Melatonin is effective for helping patients wean themselves off of benzodiazepines. Benzodiazepines are drugs used to stop anxiety. Examples of benzodiazepines include: alprazolam (Xanax), diazepam (Valium), and lorazepam (Ativan). Melatonin does not act like a benzodiazepine, but it helps the body cope with the absence of the benzodiazepine. In one study, patients cut the time they needed to wean off their benzodiazepines in half. Ask your physician if he/she would be comfortable with you trying melatonin while weaning off of your benzodiazepine.

What else should I know about melatonin?

The usual dose for melatonin is 1-10 mg. Melatonin can make you drowsy, so avoid alcohol after taking it. Also, don't drive or operate heavy machinery after taking melatonin, as melatonin can impair your ability to command these machines. The drowsiness produced by melatonin is additive with the drowsiness produced by other drugs, including alcohol. Do not use melatonin if you are pregnant or lactating. Do not give to children under 18 years old. Do not use for more than 9 months, as studies have not been performed to evaluate its safety beyond this point.

Summary

Melatonin is effective for treating one form of insomnia, jet lag, and benzodiazepine withdrawal. It causes drowsiness, so don't operate heavy machinery for 8 hours after taking it. Melatonin's sedating property is additive with other sedating drugs. The usual dose range is 1-10 mg. Do not use for more than 9 months. Do not take melatonin if you are pregnant or lactating. Do not give melatonin to children under 18 years old.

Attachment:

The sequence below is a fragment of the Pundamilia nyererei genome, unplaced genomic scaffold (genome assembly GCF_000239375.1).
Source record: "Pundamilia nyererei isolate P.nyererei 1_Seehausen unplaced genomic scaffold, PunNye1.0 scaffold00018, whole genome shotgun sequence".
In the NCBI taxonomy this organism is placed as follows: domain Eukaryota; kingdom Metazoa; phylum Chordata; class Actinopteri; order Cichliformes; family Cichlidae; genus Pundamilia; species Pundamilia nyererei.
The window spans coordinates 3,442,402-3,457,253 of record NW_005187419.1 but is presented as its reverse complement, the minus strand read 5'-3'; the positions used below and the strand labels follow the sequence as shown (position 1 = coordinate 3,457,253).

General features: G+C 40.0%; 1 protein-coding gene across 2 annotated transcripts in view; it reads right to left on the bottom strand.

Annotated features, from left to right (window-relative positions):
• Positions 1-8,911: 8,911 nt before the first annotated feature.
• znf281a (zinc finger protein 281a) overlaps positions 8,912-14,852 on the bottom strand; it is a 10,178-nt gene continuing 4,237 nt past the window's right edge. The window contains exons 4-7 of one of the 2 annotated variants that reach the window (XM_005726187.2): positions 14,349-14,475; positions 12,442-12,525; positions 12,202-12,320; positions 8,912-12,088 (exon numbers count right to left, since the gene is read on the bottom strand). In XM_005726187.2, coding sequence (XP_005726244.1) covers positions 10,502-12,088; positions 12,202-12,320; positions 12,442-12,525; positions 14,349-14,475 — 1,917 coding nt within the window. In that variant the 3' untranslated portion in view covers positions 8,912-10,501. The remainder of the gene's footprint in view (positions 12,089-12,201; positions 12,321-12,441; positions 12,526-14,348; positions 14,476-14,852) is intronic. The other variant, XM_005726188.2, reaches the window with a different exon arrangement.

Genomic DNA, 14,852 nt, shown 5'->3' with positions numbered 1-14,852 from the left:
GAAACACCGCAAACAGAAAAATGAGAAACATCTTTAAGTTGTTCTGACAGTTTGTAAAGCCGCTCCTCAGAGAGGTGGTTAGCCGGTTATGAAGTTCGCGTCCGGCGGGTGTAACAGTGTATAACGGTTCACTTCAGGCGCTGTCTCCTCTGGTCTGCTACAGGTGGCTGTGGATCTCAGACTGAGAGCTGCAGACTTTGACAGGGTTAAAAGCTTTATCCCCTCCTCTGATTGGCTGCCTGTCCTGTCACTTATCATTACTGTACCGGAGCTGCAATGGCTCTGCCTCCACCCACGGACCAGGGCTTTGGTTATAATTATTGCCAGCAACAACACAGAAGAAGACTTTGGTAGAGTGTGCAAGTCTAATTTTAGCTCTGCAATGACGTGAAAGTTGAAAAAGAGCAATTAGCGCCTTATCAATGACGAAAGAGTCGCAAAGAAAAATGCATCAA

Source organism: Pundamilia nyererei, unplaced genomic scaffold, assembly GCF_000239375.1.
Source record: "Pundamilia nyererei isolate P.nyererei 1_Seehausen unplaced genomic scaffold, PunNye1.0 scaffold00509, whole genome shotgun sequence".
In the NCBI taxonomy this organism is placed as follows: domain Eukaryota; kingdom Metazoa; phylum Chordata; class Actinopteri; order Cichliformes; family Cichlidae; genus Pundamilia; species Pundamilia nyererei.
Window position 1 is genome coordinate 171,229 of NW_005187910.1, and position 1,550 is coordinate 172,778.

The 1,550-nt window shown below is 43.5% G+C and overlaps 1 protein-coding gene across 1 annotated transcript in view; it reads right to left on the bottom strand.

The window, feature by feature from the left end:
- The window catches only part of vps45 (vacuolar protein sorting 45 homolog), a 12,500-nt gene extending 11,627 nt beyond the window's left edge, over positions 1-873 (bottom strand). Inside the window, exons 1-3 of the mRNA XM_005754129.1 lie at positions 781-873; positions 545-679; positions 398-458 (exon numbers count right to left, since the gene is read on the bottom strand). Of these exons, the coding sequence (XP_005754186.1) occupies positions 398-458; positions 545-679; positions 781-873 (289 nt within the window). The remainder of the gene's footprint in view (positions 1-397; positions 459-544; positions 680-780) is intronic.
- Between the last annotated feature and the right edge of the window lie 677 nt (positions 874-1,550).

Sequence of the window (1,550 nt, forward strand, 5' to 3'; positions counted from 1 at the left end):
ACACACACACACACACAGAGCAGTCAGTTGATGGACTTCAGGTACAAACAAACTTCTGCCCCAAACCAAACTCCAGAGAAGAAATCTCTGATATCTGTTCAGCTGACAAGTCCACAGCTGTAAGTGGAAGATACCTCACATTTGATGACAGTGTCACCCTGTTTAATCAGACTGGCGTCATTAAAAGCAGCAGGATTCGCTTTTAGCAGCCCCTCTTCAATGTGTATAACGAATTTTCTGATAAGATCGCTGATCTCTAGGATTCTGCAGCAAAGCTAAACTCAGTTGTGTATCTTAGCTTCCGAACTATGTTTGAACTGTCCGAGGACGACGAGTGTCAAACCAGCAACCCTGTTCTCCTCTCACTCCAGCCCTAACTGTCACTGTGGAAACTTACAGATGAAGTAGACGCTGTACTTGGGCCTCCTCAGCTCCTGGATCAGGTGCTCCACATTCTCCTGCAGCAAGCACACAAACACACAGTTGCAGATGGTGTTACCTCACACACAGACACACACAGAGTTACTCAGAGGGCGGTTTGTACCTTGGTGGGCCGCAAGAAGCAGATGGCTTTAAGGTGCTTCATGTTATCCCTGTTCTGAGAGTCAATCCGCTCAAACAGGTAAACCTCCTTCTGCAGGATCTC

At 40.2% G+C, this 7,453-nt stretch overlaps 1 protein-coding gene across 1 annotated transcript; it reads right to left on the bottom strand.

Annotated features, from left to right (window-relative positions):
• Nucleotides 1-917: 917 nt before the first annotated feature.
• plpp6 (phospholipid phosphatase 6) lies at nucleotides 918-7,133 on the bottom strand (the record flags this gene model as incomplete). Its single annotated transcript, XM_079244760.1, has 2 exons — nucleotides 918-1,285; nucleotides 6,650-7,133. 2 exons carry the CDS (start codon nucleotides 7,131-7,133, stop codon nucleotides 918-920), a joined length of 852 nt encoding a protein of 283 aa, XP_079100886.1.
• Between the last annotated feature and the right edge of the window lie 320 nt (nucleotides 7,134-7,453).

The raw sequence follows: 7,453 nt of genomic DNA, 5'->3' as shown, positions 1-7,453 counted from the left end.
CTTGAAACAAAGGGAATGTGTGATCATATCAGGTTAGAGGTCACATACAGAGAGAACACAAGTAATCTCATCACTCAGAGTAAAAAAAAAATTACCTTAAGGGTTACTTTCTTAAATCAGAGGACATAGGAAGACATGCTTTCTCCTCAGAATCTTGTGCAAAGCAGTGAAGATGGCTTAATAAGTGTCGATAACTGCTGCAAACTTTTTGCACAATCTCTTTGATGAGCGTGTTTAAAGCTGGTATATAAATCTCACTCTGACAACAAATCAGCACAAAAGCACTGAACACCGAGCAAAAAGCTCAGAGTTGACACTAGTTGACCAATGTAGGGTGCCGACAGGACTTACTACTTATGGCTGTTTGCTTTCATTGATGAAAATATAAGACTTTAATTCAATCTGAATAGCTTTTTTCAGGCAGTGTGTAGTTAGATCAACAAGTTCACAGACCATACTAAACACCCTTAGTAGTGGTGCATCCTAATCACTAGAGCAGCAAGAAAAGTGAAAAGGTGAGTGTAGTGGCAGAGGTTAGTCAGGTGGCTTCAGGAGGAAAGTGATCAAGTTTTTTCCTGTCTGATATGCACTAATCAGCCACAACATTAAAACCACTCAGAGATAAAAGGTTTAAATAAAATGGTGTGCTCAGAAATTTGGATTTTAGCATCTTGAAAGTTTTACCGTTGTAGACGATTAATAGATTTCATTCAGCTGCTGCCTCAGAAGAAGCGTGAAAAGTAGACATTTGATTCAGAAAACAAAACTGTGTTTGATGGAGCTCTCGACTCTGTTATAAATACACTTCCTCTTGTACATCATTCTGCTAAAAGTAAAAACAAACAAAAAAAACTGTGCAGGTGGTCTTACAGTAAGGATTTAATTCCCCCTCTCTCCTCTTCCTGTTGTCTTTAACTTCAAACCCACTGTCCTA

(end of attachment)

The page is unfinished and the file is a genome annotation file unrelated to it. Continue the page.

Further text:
Joey Sweeney DPH-4
Doctor of Pharmacy Candidate 2009
Anxiety Support Network Author
http://www.anxietysupportnetwork.com

References

1. Morin C, Bootzin R, Buysse D, et al. Psychological and behavioral treatment of insomnia: update of the recent evidence. Sleep. 2006; 29:1398-14.

2. Bellon A. Searching for new options for treating insomnia: are melatonin and ramelteon beneficial? J Psychiatr Pract. 2006; 12:229-243. 3. Kayumov L, Brown G, Jindal R, et al. A randomized, double-blind, placebo-controlled crossover study of the effect of exogenous melatonin on delayed sleep phase syndrome. Psychosom Med. 2001; 63:40-48.

4. Buscemi N, Vandermeer B, Hooton N, et al. The efficacy and safety of exogenous melatonin for primary sleep disorders. J Gen Intern Med. 2005; 20:1151-58.

5. Vissers F, Knipschild P, Brebolder H. Is melatonin helpful in stopping the long-term use of hypnotics? Pharm World Sci. 2007; 29:641-46.

6. Garfunkel D, Zisapel N, Wainstein J, et al. Facilitation of benzodiazepine discontinuation by melatonin. Arch Intern Med. 1999; 159: 2456-60.

7. Lee C. Complementary and alternative medicines in patients are talking about: melatonin. Clin J Oncol Nurs. 2006; 10: 105-107.

8. Herxheimer A & Petrie KJ: Melatonin for the prevention and treatment of jet lag (Cochrane Review). In: The Cochrane Library, Issue 4. Oxford: Update Software, 2002.

9. Smucny J. Can melatonin prevent or treat jet lag? AFP. 2002; 66:2087-88.

10. Jan J, Freeman R. Melatonin therapy for circadian rhythm sleep disorders in children with multiple disabilities: what have we learned in the last decade? Dev Med Child Neurol. 2004; 46:776-782.